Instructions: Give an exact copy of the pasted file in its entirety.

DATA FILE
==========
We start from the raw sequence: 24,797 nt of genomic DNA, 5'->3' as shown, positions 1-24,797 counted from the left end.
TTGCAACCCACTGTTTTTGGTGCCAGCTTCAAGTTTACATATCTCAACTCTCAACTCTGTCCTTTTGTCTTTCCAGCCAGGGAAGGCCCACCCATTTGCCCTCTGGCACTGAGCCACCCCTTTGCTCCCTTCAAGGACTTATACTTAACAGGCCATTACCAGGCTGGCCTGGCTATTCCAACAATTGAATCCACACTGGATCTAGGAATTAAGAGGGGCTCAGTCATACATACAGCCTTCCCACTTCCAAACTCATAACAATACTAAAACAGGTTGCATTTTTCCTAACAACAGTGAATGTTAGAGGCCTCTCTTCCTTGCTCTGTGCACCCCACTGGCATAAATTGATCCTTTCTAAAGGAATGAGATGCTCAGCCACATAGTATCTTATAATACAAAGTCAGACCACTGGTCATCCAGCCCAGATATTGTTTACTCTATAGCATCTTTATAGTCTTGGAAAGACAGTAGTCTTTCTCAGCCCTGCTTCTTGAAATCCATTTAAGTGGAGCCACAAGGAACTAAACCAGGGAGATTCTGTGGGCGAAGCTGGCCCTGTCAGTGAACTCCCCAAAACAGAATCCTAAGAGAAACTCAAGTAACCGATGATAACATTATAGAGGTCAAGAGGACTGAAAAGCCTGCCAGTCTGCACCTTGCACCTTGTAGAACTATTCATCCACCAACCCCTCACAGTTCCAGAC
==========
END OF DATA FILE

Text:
We start from the raw sequence: 24,797 nt of genomic DNA, 5'->3' as shown, positions 1-24,797 counted from the left end.
TTGCAACCCACTGTTTTTGGTGCCAGCTTCAAGTTTACATATCTCAACTCTCAACTCTGTCCTTTTGTCTTTCCAGCCAGGGAAGGCCCACCCATTTGCCCTCTGGCACTGAGCCACCCCTTTGCTCCCTTCAAGGACTTATACTTAACAGGCCATTACCAGGCTGGCCTGGCTATTCCAACAATTGAATCCACACTGGATCTAGGAATTAAGAGGGGCTCAGTCATACATACAGCCTTCCCACTTCCAAACTCATAACAATACTAAAACAGGTTGCATTTTTCCTAACAACAGTGAATGTTAGAGGCCTCTCTTCCTTGCTCTGTGCACCCCACTGGCATAAATTGATCCTTTCTAAAGGAATGAGATGCTCAGCCACATAGTATCTTATAATACAAAGTCAGACCACTGGTCATCCAGCCCAGATATTGTTTACTCTATAGCATCTTTATAGTCTTGGAAAGACAGTAGTCTTTCTCAGCCCTGCTTCTTGAAATCCATTTAAGTGGAGCCACAAGGAACTAAACCAGGGAGATTCTGTGGGCGAAGCTGGCCCTGTCAGTGAACTCCCCAAAACAGAATCCTAAGAGAAACTCAAGTAACCGATGATAACATTATAGAGGTCAAGAGGACTGAAAAGCCTGCCAGTCTGCACCTTGCACCTTGTAGAACTATTCATCCACCAACCCCTCACAGTTCCAGAC